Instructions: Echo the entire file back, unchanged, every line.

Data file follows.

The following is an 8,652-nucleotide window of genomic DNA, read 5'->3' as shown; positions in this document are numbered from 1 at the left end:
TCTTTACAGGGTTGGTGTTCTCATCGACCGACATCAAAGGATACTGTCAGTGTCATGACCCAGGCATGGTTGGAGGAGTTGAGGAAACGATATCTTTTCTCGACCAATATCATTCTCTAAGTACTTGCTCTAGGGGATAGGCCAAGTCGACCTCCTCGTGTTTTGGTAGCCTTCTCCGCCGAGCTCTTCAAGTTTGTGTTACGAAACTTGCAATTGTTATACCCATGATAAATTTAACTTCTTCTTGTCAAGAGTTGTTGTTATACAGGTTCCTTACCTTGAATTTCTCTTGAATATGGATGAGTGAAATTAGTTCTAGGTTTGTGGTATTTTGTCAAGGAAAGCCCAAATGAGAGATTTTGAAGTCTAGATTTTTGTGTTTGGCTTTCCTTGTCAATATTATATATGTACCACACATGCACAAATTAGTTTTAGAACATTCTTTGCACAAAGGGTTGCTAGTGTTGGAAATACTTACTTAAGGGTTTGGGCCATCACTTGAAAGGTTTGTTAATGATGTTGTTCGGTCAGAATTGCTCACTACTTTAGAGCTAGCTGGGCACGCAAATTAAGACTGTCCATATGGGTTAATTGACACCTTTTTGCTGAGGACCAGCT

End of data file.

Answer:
The following is an 8,652-nucleotide window of genomic DNA, read 5'->3' as shown; positions in this document are numbered from 1 at the left end:
TCTTTACAGGGTTGGTGTTCTCATCGACCGACATCAAAGGATACTGTCAGTGTCATGACCCAGGCATGGTTGGAGGAGTTGAGGAAACGATATCTTTTCTCGACCAATATCATTCTCTAAGTACTTGCTCTAGGGGATAGGCCAAGTCGACCTCCTCGTGTTTTGGTAGCCTTCTCCGCCGAGCTCTTCAAGTTTGTGTTACGAAACTTGCAATTGTTATACCCATGATAAATTTAACTTCTTCTTGTCAAGAGTTGTTGTTATACAGGTTCCTTACCTTGAATTTCTCTTGAATATGGATGAGTGAAATTAGTTCTAGGTTTGTGGTATTTTGTCAAGGAAAGCCCAAATGAGAGATTTTGAAGTCTAGATTTTTGTGTTTGGCTTTCCTTGTCAATATTATATATGTACCACACATGCACAAATTAGTTTTAGAACATTCTTTGCACAAAGGGTTGCTAGTGTTGGAAATACTTACTTAAGGGTTTGGGCCATCACTTGAAAGGTTTGTTAATGATGTTGTTCGGTCAGAATTGCTCACTACTTTAGAGCTAGCTGGGCACGCAAATTAAGACTGTCCATATGGGTTAATTGACACCTTTTTGCTGAGGACCAGCT